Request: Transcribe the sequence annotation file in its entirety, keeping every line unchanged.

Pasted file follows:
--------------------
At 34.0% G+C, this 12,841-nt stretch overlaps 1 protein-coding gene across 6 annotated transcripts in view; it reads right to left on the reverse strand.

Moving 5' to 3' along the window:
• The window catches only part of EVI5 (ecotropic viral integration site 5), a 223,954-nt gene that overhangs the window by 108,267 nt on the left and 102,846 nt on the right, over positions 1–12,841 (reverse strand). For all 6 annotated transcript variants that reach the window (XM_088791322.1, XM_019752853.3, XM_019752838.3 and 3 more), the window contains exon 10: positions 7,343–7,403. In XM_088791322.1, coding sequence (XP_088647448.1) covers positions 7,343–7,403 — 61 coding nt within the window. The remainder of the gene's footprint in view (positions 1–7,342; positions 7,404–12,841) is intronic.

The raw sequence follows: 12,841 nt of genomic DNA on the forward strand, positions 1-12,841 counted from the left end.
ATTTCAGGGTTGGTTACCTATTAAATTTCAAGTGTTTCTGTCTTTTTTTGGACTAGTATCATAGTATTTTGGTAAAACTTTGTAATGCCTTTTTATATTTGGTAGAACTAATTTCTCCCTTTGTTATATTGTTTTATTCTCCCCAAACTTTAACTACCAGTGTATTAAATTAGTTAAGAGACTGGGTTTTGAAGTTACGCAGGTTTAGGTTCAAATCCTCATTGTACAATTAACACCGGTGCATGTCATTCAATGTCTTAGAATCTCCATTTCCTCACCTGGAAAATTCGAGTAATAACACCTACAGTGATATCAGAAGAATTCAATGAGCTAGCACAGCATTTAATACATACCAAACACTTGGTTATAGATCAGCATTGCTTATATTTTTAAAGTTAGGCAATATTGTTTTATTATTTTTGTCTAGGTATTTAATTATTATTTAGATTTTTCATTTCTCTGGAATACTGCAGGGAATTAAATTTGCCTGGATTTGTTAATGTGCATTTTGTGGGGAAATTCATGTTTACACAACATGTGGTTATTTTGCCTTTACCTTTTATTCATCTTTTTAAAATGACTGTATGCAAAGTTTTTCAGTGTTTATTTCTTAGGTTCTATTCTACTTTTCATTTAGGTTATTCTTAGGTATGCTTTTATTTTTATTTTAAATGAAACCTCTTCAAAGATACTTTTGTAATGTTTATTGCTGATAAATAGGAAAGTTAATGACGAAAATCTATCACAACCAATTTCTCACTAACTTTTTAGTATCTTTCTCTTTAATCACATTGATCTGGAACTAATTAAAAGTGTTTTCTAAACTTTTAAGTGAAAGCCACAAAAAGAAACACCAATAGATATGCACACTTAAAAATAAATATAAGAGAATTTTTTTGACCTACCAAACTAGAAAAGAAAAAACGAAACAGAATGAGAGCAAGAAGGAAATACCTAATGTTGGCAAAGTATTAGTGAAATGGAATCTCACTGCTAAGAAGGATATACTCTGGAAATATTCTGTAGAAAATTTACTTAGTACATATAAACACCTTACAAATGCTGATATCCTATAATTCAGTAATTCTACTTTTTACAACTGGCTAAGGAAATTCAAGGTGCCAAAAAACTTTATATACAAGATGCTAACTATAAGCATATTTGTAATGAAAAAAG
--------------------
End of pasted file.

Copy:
At 34.0% G+C, this 12,841-nt stretch overlaps 1 protein-coding gene across 6 annotated transcripts in view; it reads right to left on the reverse strand.

Moving 5' to 3' along the window:
• The window catches only part of EVI5 (ecotropic viral integration site 5), a 223,954-nt gene that overhangs the window by 108,267 nt on the left and 102,846 nt on the right, over positions 1–12,841 (reverse strand). For all 6 annotated transcript variants that reach the window (XM_088791322.1, XM_019752853.3, XM_019752838.3 and 3 more), the window contains exon 10: positions 7,343–7,403. In XM_088791322.1, coding sequence (XP_088647448.1) covers positions 7,343–7,403 — 61 coding nt within the window. The remainder of the gene's footprint in view (positions 1–7,342; positions 7,404–12,841) is intronic.

The raw sequence follows: 12,841 nt of genomic DNA on the forward strand, positions 1-12,841 counted from the left end.
ATTTCAGGGTTGGTTACCTATTAAATTTCAAGTGTTTCTGTCTTTTTTTGGACTAGTATCATAGTATTTTGGTAAAACTTTGTAATGCCTTTTTATATTTGGTAGAACTAATTTCTCCCTTTGTTATATTGTTTTATTCTCCCCAAACTTTAACTACCAGTGTATTAAATTAGTTAAGAGACTGGGTTTTGAAGTTACGCAGGTTTAGGTTCAAATCCTCATTGTACAATTAACACCGGTGCATGTCATTCAATGTCTTAGAATCTCCATTTCCTCACCTGGAAAATTCGAGTAATAACACCTACAGTGATATCAGAAGAATTCAATGAGCTAGCACAGCATTTAATACATACCAAACACTTGGTTATAGATCAGCATTGCTTATATTTTTAAAGTTAGGCAATATTGTTTTATTATTTTTGTCTAGGTATTTAATTATTATTTAGATTTTTCATTTCTCTGGAATACTGCAGGGAATTAAATTTGCCTGGATTTGTTAATGTGCATTTTGTGGGGAAATTCATGTTTACACAACATGTGGTTATTTTGCCTTTACCTTTTATTCATCTTTTTAAAATGACTGTATGCAAAGTTTTTCAGTGTTTATTTCTTAGGTTCTATTCTACTTTTCATTTAGGTTATTCTTAGGTATGCTTTTATTTTTATTTTAAATGAAACCTCTTCAAAGATACTTTTGTAATGTTTATTGCTGATAAATAGGAAAGTTAATGACGAAAATCTATCACAACCAATTTCTCACTAACTTTTTAGTATCTTTCTCTTTAATCACATTGATCTGGAACTAATTAAAAGTGTTTTCTAAACTTTTAAGTGAAAGCCACAAAAAGAAACACCAATAGATATGCACACTTAAAAATAAATATAAGAGAATTTTTTTGACCTACCAAACTAGAAAAGAAAAAACGAAACAGAATGAGAGCAAGAAGGAAATACCTAATGTTGGCAAAGTATTAGTGAAATGGAATCTCACTGCTAAGAAGGATATACTCTGGAAATATTCTGTAGAAAATTTACTTAGTACATATAAACACCTTACAAATGCTGATATCCTATAATTCAGTAATTCTACTTTTTACAACTGGCTAAGGAAATTCAAGGTGCCAAAAAACTTTATATACAAGATGCTAACTATAAGCATATTTGTAATGAAAAAAG